Sarah's Reviews > What to Eat

What to Eat by Marion Nestle
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Feb 12, 08

bookshelves: non-fiction, foodgloriousfood
Recommended to Sarah by: Lynne Baer
Recommended for: the educated but occasionally baffled grocery shopper
Read in February, 2008

A down-to-earth, excellently researched look at your local supermarket, aisle by aisle, without any of the preaching you've come to expect from nutritionists. Sure, Nestle's got opinions, but they're the opinions of your grandmother who lives in New York and who wants you to eat, to enjoy what's on your plate to to give everything a taste before you turn up your nose.

And like your sensible grandmother, Nestle's concludes that real, minimally processed foods are better for you than most of what's out there. She disdains marketing tricks and corporate bullying of the USDA; she doesn't care for anything that pretends to be healthy when it's really just a dessert in disguise (see her take on the super-sweet yogurts heavily marketed towards dieters and children). Nestle would much rather see you put a dollop of butter on your food than hem and haw on which faker-than-fake low-no-less-than-before option awaits you in the dairy isle this week.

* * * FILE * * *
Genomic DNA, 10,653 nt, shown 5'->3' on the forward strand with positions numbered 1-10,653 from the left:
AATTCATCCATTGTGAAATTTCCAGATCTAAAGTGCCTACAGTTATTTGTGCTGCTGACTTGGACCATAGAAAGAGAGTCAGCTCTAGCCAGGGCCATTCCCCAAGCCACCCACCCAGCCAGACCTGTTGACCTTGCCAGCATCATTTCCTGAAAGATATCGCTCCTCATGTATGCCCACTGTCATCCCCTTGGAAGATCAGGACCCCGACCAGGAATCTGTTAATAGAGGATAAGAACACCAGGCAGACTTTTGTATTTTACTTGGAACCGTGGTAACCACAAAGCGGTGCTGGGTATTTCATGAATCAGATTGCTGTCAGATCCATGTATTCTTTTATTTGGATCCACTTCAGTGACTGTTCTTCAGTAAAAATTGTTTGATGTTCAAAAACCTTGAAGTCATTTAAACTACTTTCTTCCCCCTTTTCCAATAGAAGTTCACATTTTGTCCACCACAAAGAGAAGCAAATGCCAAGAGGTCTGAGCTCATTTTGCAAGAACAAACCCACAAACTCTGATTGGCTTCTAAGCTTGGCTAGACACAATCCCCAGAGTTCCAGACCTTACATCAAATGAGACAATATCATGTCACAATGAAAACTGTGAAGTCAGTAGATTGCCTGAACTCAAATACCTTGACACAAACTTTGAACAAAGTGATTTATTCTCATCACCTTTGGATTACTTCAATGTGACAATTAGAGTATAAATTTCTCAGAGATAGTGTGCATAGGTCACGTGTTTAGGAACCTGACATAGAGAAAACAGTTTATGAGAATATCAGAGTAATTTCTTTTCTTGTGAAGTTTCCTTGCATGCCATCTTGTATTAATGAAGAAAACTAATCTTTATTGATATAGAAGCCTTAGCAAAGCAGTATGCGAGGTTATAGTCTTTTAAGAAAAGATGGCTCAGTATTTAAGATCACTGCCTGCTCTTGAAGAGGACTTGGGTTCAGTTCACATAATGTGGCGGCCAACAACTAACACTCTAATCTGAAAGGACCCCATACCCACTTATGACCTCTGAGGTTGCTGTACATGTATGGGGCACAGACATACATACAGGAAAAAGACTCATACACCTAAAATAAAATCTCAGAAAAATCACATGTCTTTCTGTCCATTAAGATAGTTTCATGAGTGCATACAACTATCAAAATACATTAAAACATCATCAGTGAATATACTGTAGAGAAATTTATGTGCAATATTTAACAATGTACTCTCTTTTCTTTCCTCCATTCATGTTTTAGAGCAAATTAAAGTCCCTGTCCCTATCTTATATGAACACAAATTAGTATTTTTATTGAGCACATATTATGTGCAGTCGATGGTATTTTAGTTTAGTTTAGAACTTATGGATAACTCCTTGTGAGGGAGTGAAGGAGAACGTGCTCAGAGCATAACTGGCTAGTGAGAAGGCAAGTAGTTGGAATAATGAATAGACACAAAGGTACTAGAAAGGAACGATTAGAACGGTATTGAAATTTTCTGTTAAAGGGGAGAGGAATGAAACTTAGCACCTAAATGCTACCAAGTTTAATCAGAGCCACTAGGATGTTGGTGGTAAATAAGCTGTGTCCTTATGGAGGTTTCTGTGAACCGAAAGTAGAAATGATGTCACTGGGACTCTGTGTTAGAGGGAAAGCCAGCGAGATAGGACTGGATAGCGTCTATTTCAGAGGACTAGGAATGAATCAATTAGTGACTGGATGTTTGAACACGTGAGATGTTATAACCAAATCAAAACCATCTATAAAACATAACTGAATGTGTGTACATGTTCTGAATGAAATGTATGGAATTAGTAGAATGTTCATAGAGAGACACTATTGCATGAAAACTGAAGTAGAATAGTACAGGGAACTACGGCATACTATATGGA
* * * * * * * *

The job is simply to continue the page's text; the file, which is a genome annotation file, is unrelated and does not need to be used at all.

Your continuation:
Though a nutritionist by training Nestle has the soul of an investigative journalist, using her scientific background to read through the conflicting (and often corporately-funded) research that's out there. When she comes to the conclusion that the organic vegetables in the freezer section are better tasting (and better for you) than the so-called "fresh" conventional veggies in the produce section, it's only after she's taken you through her analysis of the literature. Nor is she shy about busting the prolific and questionable health claims on food packaging: there is, for example, no reason to claim your vegetable oil is cholesterol free (of course it is: all vegetable products are cholesterol free) or the chickens who laid your eggs weren't treated with hormones (no chickens are treated with hormones -- cattle may be, but not chickens).

Though a good deal of this information may not be new to a reader who's attentive to food and nutrition, this is still an excellent resource for deciphering the gray areas and learning more about the USDA and FDA's role (or lack thereof) in determining what makes it to the supermarket shelves and what claims can be emblazoned across the packaging.
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